The Barbier-Mueller Collection on Show

This exhibition in Genf reflects the passion of three generations of collectors of ancient art. Begun by Josef Mueller in the early twentieth century, the collection of antiquities at the Barbier-Mueller Museum was enriched by the acquisitions of his son-in-law Jean Paul Barbier-Mueller and of his grandsons. According to the recollections of Josef Mueller, in 1907 he already possessed Greek or Roman objects in his student residence in Zurich. A 1915 photograph of his sitting room at Solothurn shows a Roman stela next to a Kandinsky painting. When he moved to Paris after World War I, he owned a small set of Tanagra-type statuettes and Etruscan vases.
All these indications attest to his clear interest in the works of antiquity. He shared his taste for the artistic beauty of these creations with certain artists of his time. In 1907 Pablo Picasso had acquired an Iberian head, from which he drew inspiration in carving his “wood head” and in making preliminary sketches for the Demoiselles d’Avignon. The purity of line, the sobriety of form, and the apparent modernity of third-millennium Cycladic statuettes had already captivated artists such as Henry Moore and Max Bill, who possessed such works. Alberto Giacometti drew them. In the footsteps of these artists, Josef Mueller pursued his quest for ancient objects and rapidly assembled a rich collection of Cycladic statuettes, which would be rounded out and diversified by his son-in-law Jean Paul Barbier-Mueller, thereby becoming the largest collection in private hands.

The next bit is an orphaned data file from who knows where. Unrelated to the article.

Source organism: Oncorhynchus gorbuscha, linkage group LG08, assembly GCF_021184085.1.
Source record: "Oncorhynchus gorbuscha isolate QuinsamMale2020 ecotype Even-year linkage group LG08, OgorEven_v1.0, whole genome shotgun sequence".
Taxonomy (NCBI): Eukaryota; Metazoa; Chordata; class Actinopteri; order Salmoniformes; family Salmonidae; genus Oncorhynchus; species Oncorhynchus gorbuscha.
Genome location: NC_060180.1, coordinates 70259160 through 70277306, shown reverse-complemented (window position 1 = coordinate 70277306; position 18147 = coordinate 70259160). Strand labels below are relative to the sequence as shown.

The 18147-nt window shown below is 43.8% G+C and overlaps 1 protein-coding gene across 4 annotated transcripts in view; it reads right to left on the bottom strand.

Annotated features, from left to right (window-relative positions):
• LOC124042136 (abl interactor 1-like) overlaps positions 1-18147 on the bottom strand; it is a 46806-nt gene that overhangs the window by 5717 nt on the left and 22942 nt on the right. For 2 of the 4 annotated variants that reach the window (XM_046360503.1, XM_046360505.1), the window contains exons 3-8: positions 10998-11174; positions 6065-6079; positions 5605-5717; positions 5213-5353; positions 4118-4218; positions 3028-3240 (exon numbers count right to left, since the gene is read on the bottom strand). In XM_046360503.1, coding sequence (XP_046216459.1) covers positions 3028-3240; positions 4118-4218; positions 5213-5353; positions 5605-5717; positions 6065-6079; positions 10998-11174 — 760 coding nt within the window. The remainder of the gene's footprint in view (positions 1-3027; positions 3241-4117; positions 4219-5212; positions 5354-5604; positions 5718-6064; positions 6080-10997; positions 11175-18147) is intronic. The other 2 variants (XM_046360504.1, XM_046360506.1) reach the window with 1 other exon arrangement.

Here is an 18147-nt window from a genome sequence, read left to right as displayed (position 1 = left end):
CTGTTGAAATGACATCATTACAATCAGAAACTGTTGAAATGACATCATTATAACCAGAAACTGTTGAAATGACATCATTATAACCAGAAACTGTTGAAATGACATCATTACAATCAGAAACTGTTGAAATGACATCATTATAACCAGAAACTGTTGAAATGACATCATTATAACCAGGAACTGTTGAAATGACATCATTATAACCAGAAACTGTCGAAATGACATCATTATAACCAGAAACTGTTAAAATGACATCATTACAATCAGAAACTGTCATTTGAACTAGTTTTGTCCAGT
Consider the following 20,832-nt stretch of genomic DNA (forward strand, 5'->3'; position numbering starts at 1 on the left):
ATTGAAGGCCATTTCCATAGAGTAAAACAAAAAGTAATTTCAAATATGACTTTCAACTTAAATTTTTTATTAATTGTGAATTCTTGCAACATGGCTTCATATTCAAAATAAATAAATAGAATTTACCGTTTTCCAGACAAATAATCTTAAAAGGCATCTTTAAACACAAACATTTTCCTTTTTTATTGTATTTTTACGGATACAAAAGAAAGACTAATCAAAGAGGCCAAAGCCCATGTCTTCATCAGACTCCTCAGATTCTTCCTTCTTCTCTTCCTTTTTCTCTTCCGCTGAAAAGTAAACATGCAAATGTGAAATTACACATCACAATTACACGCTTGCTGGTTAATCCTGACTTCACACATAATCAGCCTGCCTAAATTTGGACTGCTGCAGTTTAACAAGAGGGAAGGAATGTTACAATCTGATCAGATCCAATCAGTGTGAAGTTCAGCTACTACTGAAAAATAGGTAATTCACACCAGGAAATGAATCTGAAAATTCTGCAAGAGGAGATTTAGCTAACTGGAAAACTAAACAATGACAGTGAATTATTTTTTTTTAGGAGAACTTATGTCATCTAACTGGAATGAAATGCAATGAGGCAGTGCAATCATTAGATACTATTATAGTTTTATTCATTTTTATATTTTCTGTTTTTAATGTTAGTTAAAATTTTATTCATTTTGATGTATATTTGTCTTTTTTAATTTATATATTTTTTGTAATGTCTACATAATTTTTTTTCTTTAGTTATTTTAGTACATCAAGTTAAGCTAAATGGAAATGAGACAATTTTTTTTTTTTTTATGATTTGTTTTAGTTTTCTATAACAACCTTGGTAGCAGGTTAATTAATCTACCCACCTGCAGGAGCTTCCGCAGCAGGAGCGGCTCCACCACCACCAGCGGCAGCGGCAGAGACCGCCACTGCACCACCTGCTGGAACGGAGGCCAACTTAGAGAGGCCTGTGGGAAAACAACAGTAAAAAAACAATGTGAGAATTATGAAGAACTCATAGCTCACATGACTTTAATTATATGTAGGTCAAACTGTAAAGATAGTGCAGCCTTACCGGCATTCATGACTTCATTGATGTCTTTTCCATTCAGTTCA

Jean Paul Barbier-Mueller became interested in the bronzes of the Steppes and of Luristan at a very young age. Later on, the works he had collected came to augment the original core constituted by Josef Mueller. After the two collections were merged following Josef Mueller’s death, Jean Paul Barbier-Mueller endeavored to introduce coherence into the different sections of the collection and to supply what was missing from it. The pieces, chosen for their aesthetic quality, are ambassadors of civilization as varied as the Cyclades, Predynastic and Pharaonic Egypt, Greece, and Rome. They are landmarks in this representative tour of the artistic production of the ancient world. The panorama offered to visitors illustrates the major tendencies, the extraordinary diversity, and the vitality of the art of antiquity, from the sixth millennium BC to the third century AD.